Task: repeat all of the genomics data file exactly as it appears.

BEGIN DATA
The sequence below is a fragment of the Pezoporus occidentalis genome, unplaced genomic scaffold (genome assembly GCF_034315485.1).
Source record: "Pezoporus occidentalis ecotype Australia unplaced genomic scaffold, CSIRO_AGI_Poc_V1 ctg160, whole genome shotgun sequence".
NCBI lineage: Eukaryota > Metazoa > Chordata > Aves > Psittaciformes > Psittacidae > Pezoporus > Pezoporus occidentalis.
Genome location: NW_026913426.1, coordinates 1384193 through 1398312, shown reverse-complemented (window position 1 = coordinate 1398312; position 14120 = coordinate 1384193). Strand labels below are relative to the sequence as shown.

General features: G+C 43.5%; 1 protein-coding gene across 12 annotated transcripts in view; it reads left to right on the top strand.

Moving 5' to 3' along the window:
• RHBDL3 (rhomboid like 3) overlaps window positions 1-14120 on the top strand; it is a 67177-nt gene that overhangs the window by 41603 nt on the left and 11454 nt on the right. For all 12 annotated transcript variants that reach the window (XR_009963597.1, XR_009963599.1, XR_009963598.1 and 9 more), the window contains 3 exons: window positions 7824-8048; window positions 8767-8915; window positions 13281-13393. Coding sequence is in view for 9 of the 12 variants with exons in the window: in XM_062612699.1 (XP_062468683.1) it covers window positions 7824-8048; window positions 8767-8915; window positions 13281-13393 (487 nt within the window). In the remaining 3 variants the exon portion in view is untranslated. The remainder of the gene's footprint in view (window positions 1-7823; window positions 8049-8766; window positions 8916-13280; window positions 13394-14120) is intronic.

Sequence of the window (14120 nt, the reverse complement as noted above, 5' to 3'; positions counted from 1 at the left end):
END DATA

The sequence below is a fragment of the Pezoporus occidentalis genome, unplaced genomic scaffold (genome assembly GCF_034315485.1).
Source record: "Pezoporus occidentalis ecotype Australia unplaced genomic scaffold, CSIRO_AGI_Poc_V1 ctg160, whole genome shotgun sequence".
NCBI lineage: Eukaryota > Metazoa > Chordata > Aves > Psittaciformes > Psittacidae > Pezoporus > Pezoporus occidentalis.
Genome location: NW_026913426.1, coordinates 1384193 through 1398312, shown reverse-complemented (window position 1 = coordinate 1398312; position 14120 = coordinate 1384193). Strand labels below are relative to the sequence as shown.

General features: G+C 43.5%; 1 protein-coding gene across 12 annotated transcripts in view; it reads left to right on the top strand.

Moving 5' to 3' along the window:
• RHBDL3 (rhomboid like 3) overlaps window positions 1-14120 on the top strand; it is a 67177-nt gene that overhangs the window by 41603 nt on the left and 11454 nt on the right. For all 12 annotated transcript variants that reach the window (XR_009963597.1, XR_009963599.1, XR_009963598.1 and 9 more), the window contains 3 exons: window positions 7824-8048; window positions 8767-8915; window positions 13281-13393. Coding sequence is in view for 9 of the 12 variants with exons in the window: in XM_062612699.1 (XP_062468683.1) it covers window positions 7824-8048; window positions 8767-8915; window positions 13281-13393 (487 nt within the window). In the remaining 3 variants the exon portion in view is untranslated. The remainder of the gene's footprint in view (window positions 1-7823; window positions 8049-8766; window positions 8916-13280; window positions 13394-14120) is intronic.

Sequence of the window (14120 nt, the reverse complement as noted above, 5' to 3'; positions counted from 1 at the left end):